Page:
Scientists use deep planetary scan to confirm Martian core
Our method could even be used to analyse the Jupiter moons and the outer solar system planets that are solid.
Seismologists from The Australian National University (ANU) have developed a new method to scan the deep interior of planets in our solar system to confirm whether they have a core at the heart of their existence.
The scanning method, which is similar to an ultrasound scan that uses sound waves to generate images of a patient's body, requires only a single seismometer on a planet's surface in order to work. It can also be used to confirm the size of a planet's core. The research is published in Nature Astronomy.
Using the ANU model to scan the entirety of Mars' interior, the researchers determined the Red Planet has a large core at its centre - a theory first confirmed by a team of scientists in 2021.
Study co-author Professor Hrvoje Tkalčić, from the ANU Research School of Earth Sciences, said based on data collected using the ANU technique, the researchers determined that the Martian core, which is smaller than Earth's, is about 3,620 kilometres in diameter.
"Our research presents an innovative method using a single instrument to scan the interior of any planet in a way that's never been done before," he said.
Confirming the existence of a planetary core, which the researchers refer to as the engine room of all planets, can help scientists learn more about a planet's past and evolution. It can also help scientists determine at what point in a planet's history a magnetic field formed and ceased to exist.
The core plays an active role in sustaining a planet's magnetic field. In the case of Mars, it could help explain why, unlike Earth, the Red Planet no longer has a magnetic field, which is critical to sustaining all life forms.
"Modelling suggests that the Martian core is liquid. While it is made up of mostly iron and nickel, it could also contain traces of lighter elements such as hydrogen and sulphur. These elements can alter the ability of the core to transport heat," lead author Dr Sheng Wang, also from ANU, said.
"A magnetic field is important because it shields us from cosmic radiation, which is why life on Earth is possible."
Using a single seismometer on Mars' surface, the ANU team measured specific types of seismic waves. The seismic waves, which were triggered by marsquakes, give off a spectrum of signals, or "echoes", that change over time as they reverberate throughout the Martian interior.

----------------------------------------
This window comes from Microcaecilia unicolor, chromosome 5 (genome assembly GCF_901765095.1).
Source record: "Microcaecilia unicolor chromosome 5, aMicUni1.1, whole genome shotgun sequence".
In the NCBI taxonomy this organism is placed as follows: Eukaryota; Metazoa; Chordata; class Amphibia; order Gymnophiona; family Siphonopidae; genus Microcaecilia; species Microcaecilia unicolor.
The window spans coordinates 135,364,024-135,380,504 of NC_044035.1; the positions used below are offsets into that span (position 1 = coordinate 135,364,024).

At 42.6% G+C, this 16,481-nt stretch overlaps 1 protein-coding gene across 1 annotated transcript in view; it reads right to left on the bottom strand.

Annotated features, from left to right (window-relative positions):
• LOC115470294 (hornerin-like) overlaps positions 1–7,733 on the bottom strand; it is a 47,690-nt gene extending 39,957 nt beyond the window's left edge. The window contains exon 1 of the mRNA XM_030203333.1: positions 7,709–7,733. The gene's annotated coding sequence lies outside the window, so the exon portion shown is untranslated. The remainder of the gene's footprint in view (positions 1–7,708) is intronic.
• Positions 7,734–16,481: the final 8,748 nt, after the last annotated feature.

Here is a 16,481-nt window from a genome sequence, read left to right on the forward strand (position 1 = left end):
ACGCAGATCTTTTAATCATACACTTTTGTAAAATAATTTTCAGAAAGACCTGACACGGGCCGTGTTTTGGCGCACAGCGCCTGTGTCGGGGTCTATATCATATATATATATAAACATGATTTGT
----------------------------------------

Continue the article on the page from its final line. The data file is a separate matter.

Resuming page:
These seismic waves pierce through and bounce off the Martian core.
Professor Tkalčić said researchers are interested in the 'late' and 'weaker' signals that can survive hours after they are emitted from quakes, meteoroid impacts and other sources.
"Although these late signals appear to be noisy and not useful, the similarity between these weak signals recorded at various locations on Mars manifests itself as a new signal that reveals the presence of a large core in the Red Planet's heart," Professor Tkalčić said.
"We can determine how far these seismic waves travel to reach the Martian core but also the speed at which they travel through Mars' interior. This data helps us make estimations about the size of Mars' core."
The researchers say their method of using a single seismometer to confirm the presence of a planetary core is also a cost-effective solution.
"There is a single seismic station on Mars. There were four of them on the moon in 1970s. The situation of having a limited number of instruments is unlikely to change in the coming decades or even this century due to high cost," Dr Wang said.
"We need an approach right now to use only a single seismometer to study planetary interiors."
The researchers hope this new ANU-developed technique involving a single seismometer could be used to help scientists learn more about our other planetary neighbours, including the moon.
"The Unites States and China plan to send seismometers to the moon and Australia also has ambitions to participate in future missions, so there's potential for further studies using new and more sophisticated instruments," Professor Tkalčić said.
Dr Wang said: "Although there are many studies on planetary cores, the images we have of planetary interiors are still very blurry. But with new instruments and methods like ours we'll be able to get sharper images, which will help us answer questions such as how big the cores are and whether they take a solid or liquid form.
"Our method could even be used to analyse the Jupiter moons and the outer solar system planets that are solid."
To carry out their research, ANU scientists used data collected from a seismometer attached to NASA's InSight lander, which has been collecting information about marsquakes, Martian weather and the planet's interior since touching down on Mars in 2018.